Saturday, December 15, 2012

Pity the Reporters (Seriously)

The press blitz fascinates me. By "press blitz", I mean my email box. And my unlisted cell phone's voice mail. As I just posted to the Book of Faces, disaster reporting, like nature, abhors a vacuum. No one's been tap dancing on-camera about victims, and the media's gone batshit crazy, practically begging casual acquaintances to come forward and sate the voracious thirst. Reporters hate doing this - they well understand that everyone's grieving - but it's their job. Gotta feed the machine.

It would be easy, especially if I were more closely linked to victims, to label these reporters as vultures (in fact, I myself used the term "vulturish" somewhere around here today). But the fact is, these guys are plainly mortified about doing what their job compels them to do today. Here's a representative example, nearly heartbreaking if you read between the lines:

I have the sorry job of trying to explain to an inquiring world who Nancy Lanza was, and what happened with her son. I loved the story you told on your blog, and would like to join the queue of those who'd like to speak with you.


It obviously sucks to be them now. In the world of drugs, the poor coca farmers are only responding to a voracious, unrelenting demand. Same with the poor reporters. The vultures are us. Those guys are just scrambling to deliver our fix.

I've started writing more sympathetic kiss-off responses. I'm really afraid some of these people are on the verge of cracking. Can someone get them some coffee and blankets or something?


Rogers Cadenhead said...

I'm a former newspaper reporter. I think you greatly overestimate how badly a reporter feels about the job he or she is tasked with doing.

We love chasing stories and gaining the confidence of a source.

Playing the "I'm sorry I have to do this" card is a standard tactic for winning somebody over.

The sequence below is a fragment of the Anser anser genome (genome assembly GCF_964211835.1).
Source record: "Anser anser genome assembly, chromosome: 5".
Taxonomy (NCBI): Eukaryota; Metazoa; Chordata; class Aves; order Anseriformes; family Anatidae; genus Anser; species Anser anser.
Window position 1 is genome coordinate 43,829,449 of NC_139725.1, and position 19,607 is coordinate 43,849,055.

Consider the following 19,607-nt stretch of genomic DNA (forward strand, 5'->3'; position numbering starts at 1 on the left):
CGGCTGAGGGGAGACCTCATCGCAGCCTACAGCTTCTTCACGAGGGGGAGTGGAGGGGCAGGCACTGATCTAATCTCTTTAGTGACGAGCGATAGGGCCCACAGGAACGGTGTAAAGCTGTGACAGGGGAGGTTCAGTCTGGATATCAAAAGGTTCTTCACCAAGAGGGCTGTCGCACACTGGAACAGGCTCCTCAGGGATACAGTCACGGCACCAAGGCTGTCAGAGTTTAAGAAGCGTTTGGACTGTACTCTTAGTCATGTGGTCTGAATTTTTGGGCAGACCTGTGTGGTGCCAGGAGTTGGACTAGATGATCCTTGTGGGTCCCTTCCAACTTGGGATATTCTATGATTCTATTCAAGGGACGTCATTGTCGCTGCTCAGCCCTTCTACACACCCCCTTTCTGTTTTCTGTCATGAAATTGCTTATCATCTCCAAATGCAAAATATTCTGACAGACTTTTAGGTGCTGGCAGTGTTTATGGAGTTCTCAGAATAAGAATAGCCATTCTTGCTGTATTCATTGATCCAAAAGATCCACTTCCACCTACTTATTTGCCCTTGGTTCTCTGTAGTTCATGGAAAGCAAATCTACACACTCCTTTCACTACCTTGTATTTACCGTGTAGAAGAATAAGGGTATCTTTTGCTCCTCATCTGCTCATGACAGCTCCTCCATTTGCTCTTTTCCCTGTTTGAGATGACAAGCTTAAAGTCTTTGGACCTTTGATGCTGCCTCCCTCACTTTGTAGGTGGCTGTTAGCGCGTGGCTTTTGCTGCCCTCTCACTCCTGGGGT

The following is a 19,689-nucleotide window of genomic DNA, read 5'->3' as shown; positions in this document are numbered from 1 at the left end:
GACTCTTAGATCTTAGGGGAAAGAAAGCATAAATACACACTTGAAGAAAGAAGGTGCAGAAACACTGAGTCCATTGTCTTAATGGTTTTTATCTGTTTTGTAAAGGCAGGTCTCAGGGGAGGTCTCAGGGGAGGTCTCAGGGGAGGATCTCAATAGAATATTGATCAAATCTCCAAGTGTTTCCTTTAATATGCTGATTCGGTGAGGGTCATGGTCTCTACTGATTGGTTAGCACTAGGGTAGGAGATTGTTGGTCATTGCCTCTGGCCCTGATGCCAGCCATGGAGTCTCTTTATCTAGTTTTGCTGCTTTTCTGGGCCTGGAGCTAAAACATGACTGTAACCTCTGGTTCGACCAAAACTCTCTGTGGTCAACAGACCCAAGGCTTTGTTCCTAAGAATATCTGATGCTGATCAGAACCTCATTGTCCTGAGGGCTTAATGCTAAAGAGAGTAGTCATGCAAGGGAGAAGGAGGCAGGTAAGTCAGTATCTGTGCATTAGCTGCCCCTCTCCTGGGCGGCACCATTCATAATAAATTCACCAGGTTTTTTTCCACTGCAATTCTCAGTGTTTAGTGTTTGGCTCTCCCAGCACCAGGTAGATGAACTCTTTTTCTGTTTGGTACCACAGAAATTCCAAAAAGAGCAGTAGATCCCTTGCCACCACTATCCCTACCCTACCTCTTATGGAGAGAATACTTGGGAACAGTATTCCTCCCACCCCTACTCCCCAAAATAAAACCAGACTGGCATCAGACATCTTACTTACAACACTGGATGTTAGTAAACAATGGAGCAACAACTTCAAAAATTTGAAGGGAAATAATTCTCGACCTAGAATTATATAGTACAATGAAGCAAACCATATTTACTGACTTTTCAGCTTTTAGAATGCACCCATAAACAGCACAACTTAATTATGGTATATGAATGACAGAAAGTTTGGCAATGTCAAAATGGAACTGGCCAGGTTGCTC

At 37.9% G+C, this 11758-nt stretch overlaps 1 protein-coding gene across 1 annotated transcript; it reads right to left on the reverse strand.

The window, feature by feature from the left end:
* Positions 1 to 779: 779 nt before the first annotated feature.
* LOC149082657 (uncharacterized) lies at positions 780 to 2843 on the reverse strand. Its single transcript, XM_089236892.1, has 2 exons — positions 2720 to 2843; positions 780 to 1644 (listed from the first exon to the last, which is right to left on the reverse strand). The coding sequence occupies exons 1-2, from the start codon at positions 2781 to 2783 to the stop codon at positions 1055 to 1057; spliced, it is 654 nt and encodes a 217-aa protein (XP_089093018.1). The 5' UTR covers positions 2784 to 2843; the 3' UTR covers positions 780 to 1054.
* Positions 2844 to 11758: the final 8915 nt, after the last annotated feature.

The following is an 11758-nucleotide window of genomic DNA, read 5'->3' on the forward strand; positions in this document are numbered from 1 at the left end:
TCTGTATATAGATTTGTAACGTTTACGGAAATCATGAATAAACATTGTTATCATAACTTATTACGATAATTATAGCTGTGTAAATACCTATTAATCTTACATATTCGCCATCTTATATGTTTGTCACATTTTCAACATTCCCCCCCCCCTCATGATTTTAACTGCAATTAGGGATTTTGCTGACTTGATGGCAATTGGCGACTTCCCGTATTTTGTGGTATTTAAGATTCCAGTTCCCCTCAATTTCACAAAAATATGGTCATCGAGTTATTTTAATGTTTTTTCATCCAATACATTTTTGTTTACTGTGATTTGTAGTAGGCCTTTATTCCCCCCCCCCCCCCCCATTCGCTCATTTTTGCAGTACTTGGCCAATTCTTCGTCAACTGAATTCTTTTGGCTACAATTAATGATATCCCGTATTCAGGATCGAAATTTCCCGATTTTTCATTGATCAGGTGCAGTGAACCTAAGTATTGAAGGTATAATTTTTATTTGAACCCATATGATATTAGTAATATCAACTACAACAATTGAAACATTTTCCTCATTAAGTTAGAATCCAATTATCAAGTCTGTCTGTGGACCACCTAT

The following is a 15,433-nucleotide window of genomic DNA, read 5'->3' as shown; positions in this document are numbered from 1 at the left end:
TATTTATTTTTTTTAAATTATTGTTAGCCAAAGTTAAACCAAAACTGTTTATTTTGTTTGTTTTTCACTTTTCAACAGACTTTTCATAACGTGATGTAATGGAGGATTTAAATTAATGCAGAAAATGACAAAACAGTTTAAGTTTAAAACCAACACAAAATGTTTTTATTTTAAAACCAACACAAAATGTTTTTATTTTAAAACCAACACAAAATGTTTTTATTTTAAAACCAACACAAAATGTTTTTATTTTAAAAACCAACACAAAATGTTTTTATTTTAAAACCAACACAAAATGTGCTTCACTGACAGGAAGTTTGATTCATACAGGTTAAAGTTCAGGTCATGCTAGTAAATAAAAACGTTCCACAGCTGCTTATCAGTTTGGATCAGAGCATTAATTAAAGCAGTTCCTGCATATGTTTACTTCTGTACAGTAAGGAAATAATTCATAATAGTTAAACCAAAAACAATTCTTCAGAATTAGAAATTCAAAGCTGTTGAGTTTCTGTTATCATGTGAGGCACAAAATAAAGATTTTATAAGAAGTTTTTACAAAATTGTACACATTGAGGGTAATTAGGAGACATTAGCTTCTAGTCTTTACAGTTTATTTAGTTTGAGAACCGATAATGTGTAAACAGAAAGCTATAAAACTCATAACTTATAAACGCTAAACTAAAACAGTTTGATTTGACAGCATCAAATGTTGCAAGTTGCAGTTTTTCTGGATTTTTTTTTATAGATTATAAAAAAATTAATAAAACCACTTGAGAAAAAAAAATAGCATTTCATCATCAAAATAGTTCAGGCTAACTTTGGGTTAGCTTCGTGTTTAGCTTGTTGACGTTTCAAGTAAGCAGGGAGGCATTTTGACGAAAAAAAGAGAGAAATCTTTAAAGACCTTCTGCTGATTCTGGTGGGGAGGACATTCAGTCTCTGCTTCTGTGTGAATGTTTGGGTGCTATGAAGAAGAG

Jim Leff said...

Thanks for posting, Rogers.

I didn't mean to say that reporters hate reporting. They are, indeed, juiced and energized when events like this occur and they find themselves in a competitive scrum, trying to tie together pieces in fresh and insightful ways, be the first to ferret out sources, etc. That's what they do!

But the specific act of actually confronting someone grieving and getting them to cough up nuggets.....that specific part I think most of them genuinely dislike, on a personal (not professional) level.

An analogy would be those Daily Show field pieces where the reporters completely openly mock their subjects. Those guys are comedians, and they LIKE mockery, and they LIKE being on the Daily Show, and they LIKE making audiences laugh. But one reason for the high turnover there is that most of them are a bit horrified about having to do that to people, specifically, even though they love mocking in a general way, and love the overarching process of producing comedy for TV.

Yeah, I got plenty of funeral director sanctimonious bullshit preambles (" I am sooooo sorry for your loss") and saw through it immediately. But at the actual moment of hooking, I perceived no suppressed relish, just a layer of personal embarrassment stoically wrapped around a much deeper level of burning desperation to fill the vacuum of info on these victims (if that desperation wasn't there, they wouldn't have been contacting someone like me who's essentially the victim's cousin's barber).

Make more sense now that I clarified?

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